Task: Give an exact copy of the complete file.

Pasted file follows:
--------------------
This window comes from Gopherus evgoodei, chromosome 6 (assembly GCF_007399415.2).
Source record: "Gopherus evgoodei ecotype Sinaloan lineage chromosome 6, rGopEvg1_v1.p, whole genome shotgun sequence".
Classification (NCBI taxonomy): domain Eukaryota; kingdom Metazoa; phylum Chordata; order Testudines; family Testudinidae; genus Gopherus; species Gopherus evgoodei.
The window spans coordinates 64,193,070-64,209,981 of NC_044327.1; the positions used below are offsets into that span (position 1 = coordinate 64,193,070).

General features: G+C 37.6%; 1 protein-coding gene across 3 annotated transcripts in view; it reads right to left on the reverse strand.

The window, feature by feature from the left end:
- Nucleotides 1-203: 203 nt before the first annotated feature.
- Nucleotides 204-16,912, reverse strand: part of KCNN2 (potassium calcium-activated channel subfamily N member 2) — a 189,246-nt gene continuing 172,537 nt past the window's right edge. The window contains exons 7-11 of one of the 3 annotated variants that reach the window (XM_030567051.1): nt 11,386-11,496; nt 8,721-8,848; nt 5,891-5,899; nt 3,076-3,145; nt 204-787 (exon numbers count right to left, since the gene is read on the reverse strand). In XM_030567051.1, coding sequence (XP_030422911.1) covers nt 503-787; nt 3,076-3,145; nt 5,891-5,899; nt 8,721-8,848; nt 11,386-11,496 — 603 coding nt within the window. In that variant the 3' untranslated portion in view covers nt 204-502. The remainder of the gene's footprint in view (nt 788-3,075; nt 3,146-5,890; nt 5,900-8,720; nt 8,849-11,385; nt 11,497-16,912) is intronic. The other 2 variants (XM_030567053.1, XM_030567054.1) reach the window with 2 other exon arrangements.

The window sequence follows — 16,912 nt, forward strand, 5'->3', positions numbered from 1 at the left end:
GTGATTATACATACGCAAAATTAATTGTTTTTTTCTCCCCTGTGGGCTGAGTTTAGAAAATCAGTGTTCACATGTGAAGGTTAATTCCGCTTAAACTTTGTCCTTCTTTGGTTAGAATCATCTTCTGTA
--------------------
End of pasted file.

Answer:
This window comes from Gopherus evgoodei, chromosome 6 (assembly GCF_007399415.2).
Source record: "Gopherus evgoodei ecotype Sinaloan lineage chromosome 6, rGopEvg1_v1.p, whole genome shotgun sequence".
Classification (NCBI taxonomy): domain Eukaryota; kingdom Metazoa; phylum Chordata; order Testudines; family Testudinidae; genus Gopherus; species Gopherus evgoodei.
The window spans coordinates 64,193,070-64,209,981 of NC_044327.1; the positions used below are offsets into that span (position 1 = coordinate 64,193,070).

General features: G+C 37.6%; 1 protein-coding gene across 3 annotated transcripts in view; it reads right to left on the reverse strand.

The window, feature by feature from the left end:
- Nucleotides 1-203: 203 nt before the first annotated feature.
- Nucleotides 204-16,912, reverse strand: part of KCNN2 (potassium calcium-activated channel subfamily N member 2) — a 189,246-nt gene continuing 172,537 nt past the window's right edge. The window contains exons 7-11 of one of the 3 annotated variants that reach the window (XM_030567051.1): nt 11,386-11,496; nt 8,721-8,848; nt 5,891-5,899; nt 3,076-3,145; nt 204-787 (exon numbers count right to left, since the gene is read on the reverse strand). In XM_030567051.1, coding sequence (XP_030422911.1) covers nt 503-787; nt 3,076-3,145; nt 5,891-5,899; nt 8,721-8,848; nt 11,386-11,496 — 603 coding nt within the window. In that variant the 3' untranslated portion in view covers nt 204-502. The remainder of the gene's footprint in view (nt 788-3,075; nt 3,146-5,890; nt 5,900-8,720; nt 8,849-11,385; nt 11,497-16,912) is intronic. The other 2 variants (XM_030567053.1, XM_030567054.1) reach the window with 2 other exon arrangements.

The window sequence follows — 16,912 nt, forward strand, 5'->3', positions numbered from 1 at the left end:
GTGATTATACATACGCAAAATTAATTGTTTTTTTCTCCCCTGTGGGCTGAGTTTAGAAAATCAGTGTTCACATGTGAAGGTTAATTCCGCTTAAACTTTGTCCTTCTTTGGTTAGAATCATCTTCTGTA